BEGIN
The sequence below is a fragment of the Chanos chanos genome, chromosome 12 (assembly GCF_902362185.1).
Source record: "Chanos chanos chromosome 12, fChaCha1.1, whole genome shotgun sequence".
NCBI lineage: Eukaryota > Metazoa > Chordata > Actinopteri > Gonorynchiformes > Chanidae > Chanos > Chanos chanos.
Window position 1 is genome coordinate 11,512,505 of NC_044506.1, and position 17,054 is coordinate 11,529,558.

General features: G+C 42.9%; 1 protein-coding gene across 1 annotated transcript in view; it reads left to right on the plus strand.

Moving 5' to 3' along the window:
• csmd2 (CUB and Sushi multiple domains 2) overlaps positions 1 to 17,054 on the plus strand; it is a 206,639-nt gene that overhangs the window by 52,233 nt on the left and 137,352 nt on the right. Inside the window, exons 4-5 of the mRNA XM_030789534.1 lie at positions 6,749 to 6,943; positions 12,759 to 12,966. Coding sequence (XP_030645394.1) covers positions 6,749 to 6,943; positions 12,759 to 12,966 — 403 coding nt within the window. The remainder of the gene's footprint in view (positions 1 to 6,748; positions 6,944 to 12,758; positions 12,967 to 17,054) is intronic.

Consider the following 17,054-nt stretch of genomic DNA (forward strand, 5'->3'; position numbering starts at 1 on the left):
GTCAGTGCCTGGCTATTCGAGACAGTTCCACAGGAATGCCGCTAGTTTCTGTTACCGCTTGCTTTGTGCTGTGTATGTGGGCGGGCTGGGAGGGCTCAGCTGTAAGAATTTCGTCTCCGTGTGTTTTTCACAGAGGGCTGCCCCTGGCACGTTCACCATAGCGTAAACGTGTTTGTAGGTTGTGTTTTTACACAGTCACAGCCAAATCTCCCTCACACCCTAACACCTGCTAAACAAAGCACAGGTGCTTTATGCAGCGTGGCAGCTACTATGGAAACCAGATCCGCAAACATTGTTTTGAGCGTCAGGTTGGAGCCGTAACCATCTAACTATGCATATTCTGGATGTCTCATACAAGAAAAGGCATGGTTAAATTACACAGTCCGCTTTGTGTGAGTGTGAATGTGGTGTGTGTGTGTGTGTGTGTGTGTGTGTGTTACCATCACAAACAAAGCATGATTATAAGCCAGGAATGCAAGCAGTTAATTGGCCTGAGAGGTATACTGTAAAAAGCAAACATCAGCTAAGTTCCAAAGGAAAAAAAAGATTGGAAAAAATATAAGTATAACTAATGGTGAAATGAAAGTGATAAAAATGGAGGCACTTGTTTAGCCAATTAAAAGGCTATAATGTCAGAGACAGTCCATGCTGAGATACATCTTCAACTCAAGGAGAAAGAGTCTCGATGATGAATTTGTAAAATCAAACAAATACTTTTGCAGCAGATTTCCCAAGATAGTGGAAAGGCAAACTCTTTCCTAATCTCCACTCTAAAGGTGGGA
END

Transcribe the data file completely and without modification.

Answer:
The sequence below is a fragment of the Chanos chanos genome, chromosome 12 (assembly GCF_902362185.1).
Source record: "Chanos chanos chromosome 12, fChaCha1.1, whole genome shotgun sequence".
NCBI lineage: Eukaryota > Metazoa > Chordata > Actinopteri > Gonorynchiformes > Chanidae > Chanos > Chanos chanos.
Window position 1 is genome coordinate 11,512,505 of NC_044506.1, and position 17,054 is coordinate 11,529,558.

General features: G+C 42.9%; 1 protein-coding gene across 1 annotated transcript in view; it reads left to right on the plus strand.

Moving 5' to 3' along the window:
• csmd2 (CUB and Sushi multiple domains 2) overlaps positions 1 to 17,054 on the plus strand; it is a 206,639-nt gene that overhangs the window by 52,233 nt on the left and 137,352 nt on the right. Inside the window, exons 4-5 of the mRNA XM_030789534.1 lie at positions 6,749 to 6,943; positions 12,759 to 12,966. Coding sequence (XP_030645394.1) covers positions 6,749 to 6,943; positions 12,759 to 12,966 — 403 coding nt within the window. The remainder of the gene's footprint in view (positions 1 to 6,748; positions 6,944 to 12,758; positions 12,967 to 17,054) is intronic.

Consider the following 17,054-nt stretch of genomic DNA (forward strand, 5'->3'; position numbering starts at 1 on the left):
GTCAGTGCCTGGCTATTCGAGACAGTTCCACAGGAATGCCGCTAGTTTCTGTTACCGCTTGCTTTGTGCTGTGTATGTGGGCGGGCTGGGAGGGCTCAGCTGTAAGAATTTCGTCTCCGTGTGTTTTTCACAGAGGGCTGCCCCTGGCACGTTCACCATAGCGTAAACGTGTTTGTAGGTTGTGTTTTTACACAGTCACAGCCAAATCTCCCTCACACCCTAACACCTGCTAAACAAAGCACAGGTGCTTTATGCAGCGTGGCAGCTACTATGGAAACCAGATCCGCAAACATTGTTTTGAGCGTCAGGTTGGAGCCGTAACCATCTAACTATGCATATTCTGGATGTCTCATACAAGAAAAGGCATGGTTAAATTACACAGTCCGCTTTGTGTGAGTGTGAATGTGGTGTGTGTGTGTGTGTGTGTGTGTGTGTGTTACCATCACAAACAAAGCATGATTATAAGCCAGGAATGCAAGCAGTTAATTGGCCTGAGAGGTATACTGTAAAAAGCAAACATCAGCTAAGTTCCAAAGGAAAAAAAAGATTGGAAAAAATATAAGTATAACTAATGGTGAAATGAAAGTGATAAAAATGGAGGCACTTGTTTAGCCAATTAAAAGGCTATAATGTCAGAGACAGTCCATGCTGAGATACATCTTCAACTCAAGGAGAAAGAGTCTCGATGATGAATTTGTAAAATCAAACAAATACTTTTGCAGCAGATTTCCCAAGATAGTGGAAAGGCAAACTCTTTCCTAATCTCCACTCTAAAGGTGGGA